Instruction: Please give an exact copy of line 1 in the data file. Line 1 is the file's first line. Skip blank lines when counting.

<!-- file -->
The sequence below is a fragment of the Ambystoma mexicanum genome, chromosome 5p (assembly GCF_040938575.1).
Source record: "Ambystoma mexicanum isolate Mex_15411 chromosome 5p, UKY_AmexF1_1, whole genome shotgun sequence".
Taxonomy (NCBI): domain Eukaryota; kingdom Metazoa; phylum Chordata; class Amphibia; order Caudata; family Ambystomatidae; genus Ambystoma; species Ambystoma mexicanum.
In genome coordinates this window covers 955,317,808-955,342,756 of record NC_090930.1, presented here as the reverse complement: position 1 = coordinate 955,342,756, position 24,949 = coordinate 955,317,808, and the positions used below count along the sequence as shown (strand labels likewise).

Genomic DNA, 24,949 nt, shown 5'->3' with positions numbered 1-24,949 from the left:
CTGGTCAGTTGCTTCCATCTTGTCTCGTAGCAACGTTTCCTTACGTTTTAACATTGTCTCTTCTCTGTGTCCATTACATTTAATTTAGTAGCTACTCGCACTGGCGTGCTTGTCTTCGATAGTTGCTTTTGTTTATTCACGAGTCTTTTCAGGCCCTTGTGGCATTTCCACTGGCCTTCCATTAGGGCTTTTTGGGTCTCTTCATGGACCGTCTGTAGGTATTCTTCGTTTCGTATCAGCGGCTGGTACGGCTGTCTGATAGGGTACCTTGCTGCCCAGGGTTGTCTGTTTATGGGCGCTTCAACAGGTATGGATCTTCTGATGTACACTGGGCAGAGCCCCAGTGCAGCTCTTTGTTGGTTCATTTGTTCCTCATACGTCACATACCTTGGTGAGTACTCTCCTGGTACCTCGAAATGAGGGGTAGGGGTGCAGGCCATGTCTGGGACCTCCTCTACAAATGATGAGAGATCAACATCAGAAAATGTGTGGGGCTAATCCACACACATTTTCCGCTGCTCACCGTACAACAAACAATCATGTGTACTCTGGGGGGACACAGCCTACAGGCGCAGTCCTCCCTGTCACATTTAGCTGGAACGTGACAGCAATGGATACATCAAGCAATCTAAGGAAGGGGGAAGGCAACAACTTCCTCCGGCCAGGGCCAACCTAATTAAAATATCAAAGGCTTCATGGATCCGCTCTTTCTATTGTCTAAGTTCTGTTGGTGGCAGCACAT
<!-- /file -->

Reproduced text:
The sequence below is a fragment of the Ambystoma mexicanum genome, chromosome 5p (assembly GCF_040938575.1).